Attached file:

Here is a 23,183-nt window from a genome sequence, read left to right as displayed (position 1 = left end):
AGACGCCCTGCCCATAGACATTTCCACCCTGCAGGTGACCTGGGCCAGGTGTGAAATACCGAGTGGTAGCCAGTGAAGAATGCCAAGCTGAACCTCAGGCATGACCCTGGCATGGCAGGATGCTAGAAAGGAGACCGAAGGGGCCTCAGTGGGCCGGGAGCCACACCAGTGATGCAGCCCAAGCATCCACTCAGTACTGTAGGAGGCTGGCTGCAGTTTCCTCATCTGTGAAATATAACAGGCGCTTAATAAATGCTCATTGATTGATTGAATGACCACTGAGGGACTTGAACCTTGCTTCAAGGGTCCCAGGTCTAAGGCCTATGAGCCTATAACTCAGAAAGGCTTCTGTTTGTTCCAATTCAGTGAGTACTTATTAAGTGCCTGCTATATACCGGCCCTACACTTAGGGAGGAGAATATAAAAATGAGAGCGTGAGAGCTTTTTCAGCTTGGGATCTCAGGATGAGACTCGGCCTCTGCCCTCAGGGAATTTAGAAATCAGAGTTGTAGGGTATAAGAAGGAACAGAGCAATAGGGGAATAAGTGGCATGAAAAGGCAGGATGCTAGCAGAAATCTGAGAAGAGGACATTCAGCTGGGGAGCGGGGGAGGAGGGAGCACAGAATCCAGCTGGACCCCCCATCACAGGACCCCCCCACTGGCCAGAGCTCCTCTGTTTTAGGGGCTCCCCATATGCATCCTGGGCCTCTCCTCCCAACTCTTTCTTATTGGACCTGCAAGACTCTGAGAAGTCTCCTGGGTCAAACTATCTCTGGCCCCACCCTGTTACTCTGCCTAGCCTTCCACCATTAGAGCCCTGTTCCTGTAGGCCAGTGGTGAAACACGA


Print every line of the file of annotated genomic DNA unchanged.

Here is a 23,183-nt window from a genome sequence, read left to right as displayed (position 1 = left end):
AGACGCCCTGCCCATAGACATTTCCACCCTGCAGGTGACCTGGGCCAGGTGTGAAATACCGAGTGGTAGCCAGTGAAGAATGCCAAGCTGAACCTCAGGCATGACCCTGGCATGGCAGGATGCTAGAAAGGAGACCGAAGGGGCCTCAGTGGGCCGGGAGCCACACCAGTGATGCAGCCCAAGCATCCACTCAGTACTGTAGGAGGCTGGCTGCAGTTTCCTCATCTGTGAAATATAACAGGCGCTTAATAAATGCTCATTGATTGATTGAATGACCACTGAGGGACTTGAACCTTGCTTCAAGGGTCCCAGGTCTAAGGCCTATGAGCCTATAACTCAGAAAGGCTTCTGTTTGTTCCAATTCAGTGAGTACTTATTAAGTGCCTGCTATATACCGGCCCTACACTTAGGGAGGAGAATATAAAAATGAGAGCGTGAGAGCTTTTTCAGCTTGGGATCTCAGGATGAGACTCGGCCTCTGCCCTCAGGGAATTTAGAAATCAGAGTTGTAGGGTATAAGAAGGAACAGAGCAATAGGGGAATAAGTGGCATGAAAAGGCAGGATGCTAGCAGAAATCTGAGAAGAGGACATTCAGCTGGGGAGCGGGGGAGGAGGGAGCACAGAATCCAGCTGGACCCCCCATCACAGGACCCCCCCACTGGCCAGAGCTCCTCTGTTTTAGGGGCTCCCCATATGCATCCTGGGCCTCTCCTCCCAACTCTTTCTTATTGGACCTGCAAGACTCTGAGAAGTCTCCTGGGTCAAACTATCTCTGGCCCCACCCTGTTACTCTGCCTAGCCTTCCACCATTAGAGCCCTGTTCCTGTAGGCCAGTGGTGAAACACGA